Remember that the GAL’s job is not to act as an advocate for the child’s desires, but to advocate for the child’s best interests – even over the child’s objections if necessary. The older the child is, the greater weight the GAL is likely to give the child’s own preferences. A GAL will perform the following activities, among others:

  • Investigate the child’s circumstances as it relates to their claim. They might interview parents, teachers, doctors, and others to gain a comprehensive picture of the child’s best interests. The GAL can look beyond legal matters to personal, medical, and psychological issues.
  • The GAL issues recommendations to the court. The court does not have to follow them, but a GAL’s recommendations are typically persuasive.

The GAL is typically not trained in law and cannot perform legal tasks such as filing pleadings. Nonetheless, some GALs have undergone training in social work and other related issues.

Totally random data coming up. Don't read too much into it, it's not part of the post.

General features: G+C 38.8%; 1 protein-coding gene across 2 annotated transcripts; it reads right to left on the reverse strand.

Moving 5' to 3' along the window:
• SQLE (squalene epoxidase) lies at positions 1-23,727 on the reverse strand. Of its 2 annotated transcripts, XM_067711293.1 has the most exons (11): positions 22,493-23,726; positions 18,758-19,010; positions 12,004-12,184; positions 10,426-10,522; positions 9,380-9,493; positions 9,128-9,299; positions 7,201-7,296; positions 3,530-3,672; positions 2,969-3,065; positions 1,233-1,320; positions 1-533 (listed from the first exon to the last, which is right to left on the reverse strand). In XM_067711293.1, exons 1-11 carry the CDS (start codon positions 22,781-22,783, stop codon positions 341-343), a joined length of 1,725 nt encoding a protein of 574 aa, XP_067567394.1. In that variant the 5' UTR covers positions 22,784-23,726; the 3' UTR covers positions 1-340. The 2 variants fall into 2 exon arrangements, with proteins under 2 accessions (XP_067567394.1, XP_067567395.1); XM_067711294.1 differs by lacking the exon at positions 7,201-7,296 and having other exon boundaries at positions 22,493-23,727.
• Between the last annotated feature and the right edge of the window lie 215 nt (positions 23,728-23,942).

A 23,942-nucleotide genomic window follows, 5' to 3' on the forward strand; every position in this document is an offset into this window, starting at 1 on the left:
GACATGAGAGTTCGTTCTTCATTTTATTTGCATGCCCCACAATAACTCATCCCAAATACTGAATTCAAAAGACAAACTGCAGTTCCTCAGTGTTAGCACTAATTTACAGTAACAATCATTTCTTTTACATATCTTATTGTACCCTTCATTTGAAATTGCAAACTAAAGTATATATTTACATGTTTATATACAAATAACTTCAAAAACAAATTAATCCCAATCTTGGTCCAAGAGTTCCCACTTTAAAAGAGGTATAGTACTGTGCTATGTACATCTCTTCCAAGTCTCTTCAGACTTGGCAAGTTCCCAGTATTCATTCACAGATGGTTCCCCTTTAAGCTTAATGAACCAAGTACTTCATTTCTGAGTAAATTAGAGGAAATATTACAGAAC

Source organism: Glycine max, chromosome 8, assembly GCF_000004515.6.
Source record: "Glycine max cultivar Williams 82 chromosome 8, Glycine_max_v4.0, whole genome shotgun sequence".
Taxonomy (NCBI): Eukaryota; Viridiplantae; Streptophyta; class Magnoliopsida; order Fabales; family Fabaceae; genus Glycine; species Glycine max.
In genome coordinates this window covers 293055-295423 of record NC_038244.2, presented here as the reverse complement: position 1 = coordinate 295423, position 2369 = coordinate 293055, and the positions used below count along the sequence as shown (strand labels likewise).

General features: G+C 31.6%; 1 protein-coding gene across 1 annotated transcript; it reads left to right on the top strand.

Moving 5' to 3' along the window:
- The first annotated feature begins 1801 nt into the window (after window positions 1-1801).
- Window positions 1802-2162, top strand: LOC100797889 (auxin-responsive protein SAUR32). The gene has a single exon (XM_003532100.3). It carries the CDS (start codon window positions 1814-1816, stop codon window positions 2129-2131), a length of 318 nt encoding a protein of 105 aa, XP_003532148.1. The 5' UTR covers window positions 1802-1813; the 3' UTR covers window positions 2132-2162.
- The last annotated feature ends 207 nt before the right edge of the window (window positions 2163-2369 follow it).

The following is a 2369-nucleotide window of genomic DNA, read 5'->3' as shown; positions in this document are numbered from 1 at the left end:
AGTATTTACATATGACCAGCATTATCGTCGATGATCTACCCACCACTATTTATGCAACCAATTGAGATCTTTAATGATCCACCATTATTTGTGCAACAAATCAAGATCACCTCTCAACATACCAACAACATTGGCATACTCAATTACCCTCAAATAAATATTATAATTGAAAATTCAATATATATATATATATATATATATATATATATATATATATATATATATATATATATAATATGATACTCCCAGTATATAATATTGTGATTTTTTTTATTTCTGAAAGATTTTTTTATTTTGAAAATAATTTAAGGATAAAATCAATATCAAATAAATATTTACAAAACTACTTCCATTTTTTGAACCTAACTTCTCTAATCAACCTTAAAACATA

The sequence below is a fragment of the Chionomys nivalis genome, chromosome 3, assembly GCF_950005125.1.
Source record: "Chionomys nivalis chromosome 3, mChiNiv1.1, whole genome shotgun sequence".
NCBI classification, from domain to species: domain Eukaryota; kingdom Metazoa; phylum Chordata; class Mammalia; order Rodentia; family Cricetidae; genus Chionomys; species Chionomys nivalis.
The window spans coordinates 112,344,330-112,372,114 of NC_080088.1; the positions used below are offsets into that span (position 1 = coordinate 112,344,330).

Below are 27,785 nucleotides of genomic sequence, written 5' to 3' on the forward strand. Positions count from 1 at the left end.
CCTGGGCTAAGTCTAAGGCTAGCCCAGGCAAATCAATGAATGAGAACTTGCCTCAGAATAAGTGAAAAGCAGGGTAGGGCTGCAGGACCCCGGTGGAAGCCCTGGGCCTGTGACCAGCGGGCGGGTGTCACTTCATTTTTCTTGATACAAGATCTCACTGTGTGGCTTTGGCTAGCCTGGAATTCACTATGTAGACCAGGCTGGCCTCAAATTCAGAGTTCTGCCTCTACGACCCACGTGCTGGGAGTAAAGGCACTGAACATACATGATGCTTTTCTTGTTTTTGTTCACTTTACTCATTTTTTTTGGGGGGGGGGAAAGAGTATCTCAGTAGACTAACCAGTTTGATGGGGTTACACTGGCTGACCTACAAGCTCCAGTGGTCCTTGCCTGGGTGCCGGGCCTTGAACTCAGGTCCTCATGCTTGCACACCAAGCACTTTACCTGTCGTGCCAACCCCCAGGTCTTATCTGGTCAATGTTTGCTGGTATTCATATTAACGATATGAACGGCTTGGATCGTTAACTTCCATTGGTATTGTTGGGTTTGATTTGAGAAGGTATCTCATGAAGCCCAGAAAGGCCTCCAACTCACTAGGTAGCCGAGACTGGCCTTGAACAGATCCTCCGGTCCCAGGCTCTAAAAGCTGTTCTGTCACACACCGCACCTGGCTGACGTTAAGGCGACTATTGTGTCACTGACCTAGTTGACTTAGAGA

In all likelihood, if the child wins their personal injury claim, compensation will come in the form of a negotiated settlement. It is possible, however, that the claim will go all the way to trial. Either way, special rules apply if the settlement exceeds $15,000.

Amounts Over $15,000

If the total verdict or settlement exceeds $15,000, the court must appoint a guardian to manage the money. The money goes into a restricted bank account, and even the guardian cannot access the money without the court’s permission. 

The court’s job is to see to it that the guardian uses the money strictly for the child’s best interests. This arrangement continues until the child turns 18.

Amounts Up to $15,000

Courts generally do not control settlements or verdicts under $15,000. Nevertheless, they have the authority to supervise the use of the funds under the right circumstances.